Goa's Manohar Parrikar no longer riding pillion

Last Updated: Wed, Mar 07, 2012 21:40 hrs

Panaji: First elected chief minister after a dramatic coup on Oct 24, 2000, Manohar Parrikar was expected to arrive that night at the state secretariat, where journalists, bureaucrats and other usual suspects jostled about.

As the white luxury sedan rolled in under the porch, a sentry ritualistically opened the rear door to allow the new chief minister to alight, only to find a personal security officer stepping out.

Clad in a crumpled shirt and trouser and wearing a chappal, the salt and pepper haired Parrikar had hopped out of the front seat adjoining the driver and was already under the archway to the corridors of power.

In 2012, however, the 56-year-old Parrikar is no longer riding pillion. With a simple majority of 21 in the 40-seat assembly and the added buffer of a three-member alliance partner and two Independents, the Bharatiya Janata Party (BJP) helmsman in Goa is very much in the driver's seat of power.

The Indian Institute of Technology-Mumbai (IIT-M) graduate in metallurgy has been the BJP's face in Goa for nearly two decades now. A father of two sons, Parrikar, a widower, gives you the impression of being one of the most-easy going chief ministers of Goa.

Whether it's eating a fruit salad at a street stall, spontaneously directing traffic on busy roads or committing an earthy fashion faux pas by wearing chappals with a formal blazer, the public perception of Parrikar here is that of the man next door who only happens to be chief minister.

Parrikar's easy-going image, however, took a battering a couple of years into office thanks to a power-induced arrogance that he acknowledged and promised to correct during an interaction with the media in the run-up to the just-concluded polls.

Parrikar's time in power from 2000 to 2005 was marked by two major events, each of which are indicative of the nature of governance he provided: creation of infrastructure for the International Film Festival of India (IFFI) in record time and the controversial notification converting three religious public holidays - including Mahashivratri and Good Friday - to restricted holidays.

While the former brought him praise, the holiday call, especially Good Friday, fuelled talk about Parrikar heading a government which was insensitive to the minorities. Interestingly, Parrikar, who claims to have mellowed down some, also apologised for this decision last month and wished that there was someone who could have advised him against it then.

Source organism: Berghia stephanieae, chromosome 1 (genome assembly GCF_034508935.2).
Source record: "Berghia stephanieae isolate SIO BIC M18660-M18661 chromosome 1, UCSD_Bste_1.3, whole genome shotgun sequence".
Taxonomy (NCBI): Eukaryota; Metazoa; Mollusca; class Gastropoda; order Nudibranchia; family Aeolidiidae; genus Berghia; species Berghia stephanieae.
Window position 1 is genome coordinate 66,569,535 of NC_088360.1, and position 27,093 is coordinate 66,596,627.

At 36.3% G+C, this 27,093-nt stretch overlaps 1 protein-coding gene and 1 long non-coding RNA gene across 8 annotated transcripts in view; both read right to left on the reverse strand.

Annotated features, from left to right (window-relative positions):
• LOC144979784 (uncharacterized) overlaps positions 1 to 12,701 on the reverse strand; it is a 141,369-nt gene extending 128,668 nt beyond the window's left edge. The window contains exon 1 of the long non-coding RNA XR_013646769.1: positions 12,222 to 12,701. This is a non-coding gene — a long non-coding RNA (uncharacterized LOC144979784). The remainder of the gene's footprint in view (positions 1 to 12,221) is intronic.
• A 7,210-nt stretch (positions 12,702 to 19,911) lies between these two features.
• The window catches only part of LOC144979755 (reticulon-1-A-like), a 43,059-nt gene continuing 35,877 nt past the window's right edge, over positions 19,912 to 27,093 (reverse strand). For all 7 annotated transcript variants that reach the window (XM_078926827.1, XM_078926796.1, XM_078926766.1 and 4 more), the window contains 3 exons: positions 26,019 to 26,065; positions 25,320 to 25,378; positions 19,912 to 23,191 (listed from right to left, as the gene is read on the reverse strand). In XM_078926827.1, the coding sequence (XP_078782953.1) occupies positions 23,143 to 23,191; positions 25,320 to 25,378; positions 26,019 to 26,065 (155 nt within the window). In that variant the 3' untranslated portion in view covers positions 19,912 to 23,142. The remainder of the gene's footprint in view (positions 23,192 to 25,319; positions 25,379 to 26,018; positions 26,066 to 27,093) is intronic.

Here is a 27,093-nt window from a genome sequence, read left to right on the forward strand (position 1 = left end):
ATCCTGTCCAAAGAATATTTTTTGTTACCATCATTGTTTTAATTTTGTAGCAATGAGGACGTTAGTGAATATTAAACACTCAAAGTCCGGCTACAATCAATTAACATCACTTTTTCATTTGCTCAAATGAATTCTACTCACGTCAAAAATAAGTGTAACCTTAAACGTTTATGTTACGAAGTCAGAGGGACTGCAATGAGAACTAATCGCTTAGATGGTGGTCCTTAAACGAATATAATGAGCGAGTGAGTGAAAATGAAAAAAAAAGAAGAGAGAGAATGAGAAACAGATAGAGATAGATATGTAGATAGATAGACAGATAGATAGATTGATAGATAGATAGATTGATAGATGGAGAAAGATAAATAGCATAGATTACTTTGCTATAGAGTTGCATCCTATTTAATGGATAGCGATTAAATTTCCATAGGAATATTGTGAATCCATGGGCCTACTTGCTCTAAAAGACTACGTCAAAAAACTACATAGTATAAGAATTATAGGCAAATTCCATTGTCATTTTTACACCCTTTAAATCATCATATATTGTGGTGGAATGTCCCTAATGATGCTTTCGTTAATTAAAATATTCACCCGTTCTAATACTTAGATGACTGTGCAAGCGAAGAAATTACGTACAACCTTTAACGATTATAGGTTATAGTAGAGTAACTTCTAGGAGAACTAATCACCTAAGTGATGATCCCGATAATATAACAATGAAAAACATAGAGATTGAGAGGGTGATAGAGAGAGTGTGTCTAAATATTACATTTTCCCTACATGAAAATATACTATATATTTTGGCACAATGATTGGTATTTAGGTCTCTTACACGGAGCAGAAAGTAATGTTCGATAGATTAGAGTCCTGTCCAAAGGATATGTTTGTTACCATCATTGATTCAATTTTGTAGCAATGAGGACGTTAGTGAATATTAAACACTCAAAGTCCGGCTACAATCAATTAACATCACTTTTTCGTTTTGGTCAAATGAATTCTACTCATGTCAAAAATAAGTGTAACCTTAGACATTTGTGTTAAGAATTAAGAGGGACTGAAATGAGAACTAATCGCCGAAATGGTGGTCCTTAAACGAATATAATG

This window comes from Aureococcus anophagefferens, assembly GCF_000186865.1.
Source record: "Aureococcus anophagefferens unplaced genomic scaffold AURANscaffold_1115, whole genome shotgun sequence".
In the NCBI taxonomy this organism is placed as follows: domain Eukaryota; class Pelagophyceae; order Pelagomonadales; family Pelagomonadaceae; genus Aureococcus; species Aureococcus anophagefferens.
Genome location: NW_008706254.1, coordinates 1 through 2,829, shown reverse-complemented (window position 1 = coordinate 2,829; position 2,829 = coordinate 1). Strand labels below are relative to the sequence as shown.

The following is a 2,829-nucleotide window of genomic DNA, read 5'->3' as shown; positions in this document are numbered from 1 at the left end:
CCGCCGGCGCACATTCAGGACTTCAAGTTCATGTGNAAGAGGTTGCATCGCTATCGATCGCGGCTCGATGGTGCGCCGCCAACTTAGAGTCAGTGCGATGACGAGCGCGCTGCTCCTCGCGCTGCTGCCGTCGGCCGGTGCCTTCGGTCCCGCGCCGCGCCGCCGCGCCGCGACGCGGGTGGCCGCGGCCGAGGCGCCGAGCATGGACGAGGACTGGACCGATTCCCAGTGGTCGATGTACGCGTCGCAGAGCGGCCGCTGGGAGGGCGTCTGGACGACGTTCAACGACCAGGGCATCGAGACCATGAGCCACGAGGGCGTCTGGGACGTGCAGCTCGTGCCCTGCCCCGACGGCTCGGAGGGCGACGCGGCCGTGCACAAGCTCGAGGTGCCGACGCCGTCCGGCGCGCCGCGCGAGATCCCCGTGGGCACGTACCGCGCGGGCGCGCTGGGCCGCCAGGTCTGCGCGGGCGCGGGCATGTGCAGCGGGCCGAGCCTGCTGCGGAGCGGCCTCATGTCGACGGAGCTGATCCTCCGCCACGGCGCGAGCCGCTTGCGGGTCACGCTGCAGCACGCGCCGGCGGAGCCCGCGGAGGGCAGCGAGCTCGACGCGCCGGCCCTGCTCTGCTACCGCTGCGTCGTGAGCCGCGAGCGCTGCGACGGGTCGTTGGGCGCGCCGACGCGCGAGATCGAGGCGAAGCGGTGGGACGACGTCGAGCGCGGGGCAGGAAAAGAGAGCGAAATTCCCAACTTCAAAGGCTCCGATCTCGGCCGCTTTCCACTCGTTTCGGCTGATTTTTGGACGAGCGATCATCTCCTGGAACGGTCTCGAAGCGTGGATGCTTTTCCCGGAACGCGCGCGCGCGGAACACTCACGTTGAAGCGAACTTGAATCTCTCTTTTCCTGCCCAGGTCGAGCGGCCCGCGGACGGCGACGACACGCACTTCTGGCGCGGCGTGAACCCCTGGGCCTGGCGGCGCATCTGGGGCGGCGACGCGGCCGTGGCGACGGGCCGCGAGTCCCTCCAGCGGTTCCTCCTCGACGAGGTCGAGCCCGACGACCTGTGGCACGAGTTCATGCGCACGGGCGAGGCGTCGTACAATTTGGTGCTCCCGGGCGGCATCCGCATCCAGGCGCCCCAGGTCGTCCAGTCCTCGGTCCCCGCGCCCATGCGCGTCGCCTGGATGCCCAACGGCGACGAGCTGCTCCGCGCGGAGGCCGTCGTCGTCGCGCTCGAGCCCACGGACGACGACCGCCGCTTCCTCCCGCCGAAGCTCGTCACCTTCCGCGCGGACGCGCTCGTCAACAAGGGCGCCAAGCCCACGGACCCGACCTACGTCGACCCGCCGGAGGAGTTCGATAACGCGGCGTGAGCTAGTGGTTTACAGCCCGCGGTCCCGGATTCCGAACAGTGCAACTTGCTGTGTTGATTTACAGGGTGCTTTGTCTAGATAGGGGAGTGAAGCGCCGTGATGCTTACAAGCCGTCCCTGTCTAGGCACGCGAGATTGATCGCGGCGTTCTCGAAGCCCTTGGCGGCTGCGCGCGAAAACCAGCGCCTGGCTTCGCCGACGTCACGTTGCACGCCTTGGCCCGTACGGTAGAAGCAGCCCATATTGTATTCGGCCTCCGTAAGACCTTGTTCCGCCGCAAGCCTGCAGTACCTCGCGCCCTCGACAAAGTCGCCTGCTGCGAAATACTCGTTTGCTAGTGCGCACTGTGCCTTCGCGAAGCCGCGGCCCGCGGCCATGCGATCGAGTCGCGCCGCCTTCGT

This time around, the BJP has six Christian legislators and the support of two Christian Independents, perhaps just for such kind of "advice".

The poster boy of efficient administration in Goa has also "suffered" from constant comparisons to his good friend and Gujarat Chief Minister Narendra Modi; an icky political simile, especially in a state where Christians account for nearly 23 percent of the 14 lakh population.

Comparison's to Modi had also been fuelled by Parrikar's attending a Rashtriya Swayamsevak Sangh (RSS) parade on Dussehra in Panaji, wearing the customary attire, during his first stint as chief minister.

While a massive anti-incumbency wave and an anti-corruption plank propelled Parrikar's BJP to power Tuesday, former BJP governments have shown promise, but have not delivered consistently enough to curb corruption.

Tainted politicians like Atanasio Monserrate, Francisco Pacheco, Mauvin Godinho, Pandurang Madkaikar and Digambar Kamat have all been members of Parrikar's cabinet at one time or the other from 2000 to 2005.

Parrikar has also been accused by his critics of pandering to a coterie of caste elite and ignoring genuine grievances of the rank and file that firmly support the party.

A nervous bundle of energy, Parrikar has often fallen prey to the foot-in-the-mouth syndrome.

One that cost him dearly was when, in a television interview a couple of years back, Parrikar, who was in the running for the BJP's top post, likened outgoing party president L.K. Advani to "rancid pickle" while commenting on personalities, performance and ageing.

The comment possibly cut short his ride to the party's top slot.

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